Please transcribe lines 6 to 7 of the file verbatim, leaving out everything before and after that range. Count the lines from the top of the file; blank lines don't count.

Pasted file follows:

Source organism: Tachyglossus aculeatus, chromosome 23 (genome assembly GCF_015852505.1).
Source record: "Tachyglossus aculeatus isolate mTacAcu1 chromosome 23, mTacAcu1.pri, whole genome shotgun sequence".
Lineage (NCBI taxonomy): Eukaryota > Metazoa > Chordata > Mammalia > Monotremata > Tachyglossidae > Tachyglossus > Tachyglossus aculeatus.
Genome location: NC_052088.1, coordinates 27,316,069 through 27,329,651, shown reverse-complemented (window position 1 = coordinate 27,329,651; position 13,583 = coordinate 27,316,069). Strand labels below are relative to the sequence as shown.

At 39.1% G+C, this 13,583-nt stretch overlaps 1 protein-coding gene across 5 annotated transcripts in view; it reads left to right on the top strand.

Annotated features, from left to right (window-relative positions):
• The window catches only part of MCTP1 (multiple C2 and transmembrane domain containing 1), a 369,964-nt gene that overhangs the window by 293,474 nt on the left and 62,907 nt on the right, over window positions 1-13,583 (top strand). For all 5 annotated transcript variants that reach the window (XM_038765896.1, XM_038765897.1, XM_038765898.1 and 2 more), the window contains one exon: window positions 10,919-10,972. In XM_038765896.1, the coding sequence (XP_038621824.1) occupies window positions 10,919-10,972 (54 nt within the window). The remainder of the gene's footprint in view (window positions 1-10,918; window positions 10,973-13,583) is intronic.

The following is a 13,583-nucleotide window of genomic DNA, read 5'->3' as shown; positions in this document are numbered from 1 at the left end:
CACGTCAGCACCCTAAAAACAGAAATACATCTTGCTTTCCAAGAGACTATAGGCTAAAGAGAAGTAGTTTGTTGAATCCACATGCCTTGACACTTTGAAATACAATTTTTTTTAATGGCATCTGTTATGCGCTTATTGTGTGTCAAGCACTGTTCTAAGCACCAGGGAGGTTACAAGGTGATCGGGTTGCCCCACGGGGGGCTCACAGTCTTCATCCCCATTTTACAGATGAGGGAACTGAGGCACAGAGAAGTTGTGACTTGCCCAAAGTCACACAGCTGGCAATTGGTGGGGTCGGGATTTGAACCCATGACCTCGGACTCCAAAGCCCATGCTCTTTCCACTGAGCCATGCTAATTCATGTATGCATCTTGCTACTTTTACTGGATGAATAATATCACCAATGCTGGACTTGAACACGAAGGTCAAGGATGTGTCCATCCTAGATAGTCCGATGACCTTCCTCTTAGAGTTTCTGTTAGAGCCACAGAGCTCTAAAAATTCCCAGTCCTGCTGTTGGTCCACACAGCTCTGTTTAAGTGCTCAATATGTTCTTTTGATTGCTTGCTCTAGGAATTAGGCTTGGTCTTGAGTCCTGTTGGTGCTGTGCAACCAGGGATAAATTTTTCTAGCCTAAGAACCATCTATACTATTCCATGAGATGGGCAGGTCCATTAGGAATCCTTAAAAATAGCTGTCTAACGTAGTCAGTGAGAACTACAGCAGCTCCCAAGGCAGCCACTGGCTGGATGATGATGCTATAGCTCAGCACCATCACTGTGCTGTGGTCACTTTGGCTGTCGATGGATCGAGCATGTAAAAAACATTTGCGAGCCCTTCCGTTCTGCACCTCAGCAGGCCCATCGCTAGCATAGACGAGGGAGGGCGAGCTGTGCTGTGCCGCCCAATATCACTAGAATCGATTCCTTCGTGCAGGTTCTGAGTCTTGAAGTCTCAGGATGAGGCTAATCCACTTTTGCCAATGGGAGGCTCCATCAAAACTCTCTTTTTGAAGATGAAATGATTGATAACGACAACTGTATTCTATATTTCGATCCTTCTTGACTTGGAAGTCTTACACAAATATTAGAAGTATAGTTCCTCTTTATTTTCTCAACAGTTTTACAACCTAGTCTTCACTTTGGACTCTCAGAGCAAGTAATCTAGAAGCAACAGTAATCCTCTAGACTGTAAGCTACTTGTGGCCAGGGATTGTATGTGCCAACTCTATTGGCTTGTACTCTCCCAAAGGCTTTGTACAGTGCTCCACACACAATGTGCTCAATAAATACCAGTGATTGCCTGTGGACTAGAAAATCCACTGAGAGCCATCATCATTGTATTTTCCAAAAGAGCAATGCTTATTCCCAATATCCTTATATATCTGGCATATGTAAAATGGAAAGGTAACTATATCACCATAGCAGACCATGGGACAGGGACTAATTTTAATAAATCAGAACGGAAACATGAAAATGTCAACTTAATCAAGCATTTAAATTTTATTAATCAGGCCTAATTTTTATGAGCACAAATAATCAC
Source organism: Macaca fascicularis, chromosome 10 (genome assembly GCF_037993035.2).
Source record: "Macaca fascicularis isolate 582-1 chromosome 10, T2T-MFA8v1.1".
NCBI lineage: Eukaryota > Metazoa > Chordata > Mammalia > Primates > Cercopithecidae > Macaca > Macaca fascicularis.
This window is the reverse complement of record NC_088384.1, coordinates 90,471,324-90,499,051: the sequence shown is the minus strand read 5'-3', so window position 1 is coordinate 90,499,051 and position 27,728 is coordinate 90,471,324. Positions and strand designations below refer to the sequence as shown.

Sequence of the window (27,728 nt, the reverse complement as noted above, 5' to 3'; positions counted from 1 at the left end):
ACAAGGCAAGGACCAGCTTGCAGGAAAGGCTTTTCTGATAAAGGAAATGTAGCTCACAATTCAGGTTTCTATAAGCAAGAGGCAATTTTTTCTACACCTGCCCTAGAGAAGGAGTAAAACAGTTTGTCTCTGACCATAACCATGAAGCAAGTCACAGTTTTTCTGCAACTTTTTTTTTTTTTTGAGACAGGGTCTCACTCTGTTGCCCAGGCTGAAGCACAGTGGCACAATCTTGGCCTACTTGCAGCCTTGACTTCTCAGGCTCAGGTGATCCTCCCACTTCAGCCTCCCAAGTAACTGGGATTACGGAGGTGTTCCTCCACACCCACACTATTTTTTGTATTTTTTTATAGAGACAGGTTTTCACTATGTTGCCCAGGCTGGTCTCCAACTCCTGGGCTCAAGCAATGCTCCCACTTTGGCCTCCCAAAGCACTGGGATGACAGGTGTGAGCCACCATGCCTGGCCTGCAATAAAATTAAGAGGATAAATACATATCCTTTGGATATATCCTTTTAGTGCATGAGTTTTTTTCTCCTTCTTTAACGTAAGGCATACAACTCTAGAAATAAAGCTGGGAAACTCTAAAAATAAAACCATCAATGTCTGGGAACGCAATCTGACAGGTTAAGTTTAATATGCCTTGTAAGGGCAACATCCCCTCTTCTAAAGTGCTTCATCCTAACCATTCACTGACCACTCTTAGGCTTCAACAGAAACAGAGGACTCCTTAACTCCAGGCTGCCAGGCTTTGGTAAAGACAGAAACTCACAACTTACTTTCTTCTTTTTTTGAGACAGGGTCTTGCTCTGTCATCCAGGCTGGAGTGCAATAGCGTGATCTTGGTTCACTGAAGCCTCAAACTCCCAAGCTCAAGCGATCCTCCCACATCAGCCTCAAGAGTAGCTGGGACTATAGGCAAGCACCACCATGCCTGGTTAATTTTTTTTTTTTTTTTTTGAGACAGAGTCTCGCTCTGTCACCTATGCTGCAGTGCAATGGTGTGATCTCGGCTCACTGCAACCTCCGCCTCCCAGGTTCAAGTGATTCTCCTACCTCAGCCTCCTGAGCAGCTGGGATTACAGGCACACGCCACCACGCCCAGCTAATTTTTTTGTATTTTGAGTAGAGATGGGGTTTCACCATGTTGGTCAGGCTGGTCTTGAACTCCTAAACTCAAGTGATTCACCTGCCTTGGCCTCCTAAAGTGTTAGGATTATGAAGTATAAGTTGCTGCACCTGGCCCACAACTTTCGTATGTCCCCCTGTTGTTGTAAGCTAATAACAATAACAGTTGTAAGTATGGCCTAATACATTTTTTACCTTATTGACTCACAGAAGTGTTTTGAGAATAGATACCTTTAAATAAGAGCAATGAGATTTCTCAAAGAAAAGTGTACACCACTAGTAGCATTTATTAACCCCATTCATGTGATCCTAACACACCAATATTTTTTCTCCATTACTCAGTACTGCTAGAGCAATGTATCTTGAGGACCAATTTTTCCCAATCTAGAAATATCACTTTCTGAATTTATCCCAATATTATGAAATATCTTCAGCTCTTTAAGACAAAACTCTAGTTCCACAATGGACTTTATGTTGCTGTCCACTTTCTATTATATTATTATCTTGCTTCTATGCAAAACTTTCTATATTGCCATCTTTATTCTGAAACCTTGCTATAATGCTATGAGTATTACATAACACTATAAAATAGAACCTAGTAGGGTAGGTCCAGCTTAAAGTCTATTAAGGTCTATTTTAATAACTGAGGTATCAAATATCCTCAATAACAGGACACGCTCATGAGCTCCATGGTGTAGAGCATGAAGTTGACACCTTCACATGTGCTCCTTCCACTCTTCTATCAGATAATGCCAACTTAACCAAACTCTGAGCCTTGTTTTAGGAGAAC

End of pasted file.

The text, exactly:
Annotated features, from left to right (window-relative positions):
• The window catches only part of MCTP1 (multiple C2 and transmembrane domain containing 1), a 369,964-nt gene that overhangs the window by 293,474 nt on the left and 62,907 nt on the right, over window positions 1-13,583 (top strand). For all 5 annotated transcript variants that reach the window (XM_038765896.1, XM_038765897.1, XM_038765898.1 and 2 more), the window contains one exon: window positions 10,919-10,972. In XM_038765896.1, the coding sequence (XP_038621824.1) occupies window positions 10,919-10,972 (54 nt within the window). The remainder of the gene's footprint in view (window positions 1-10,918; window positions 10,973-13,583) is intronic.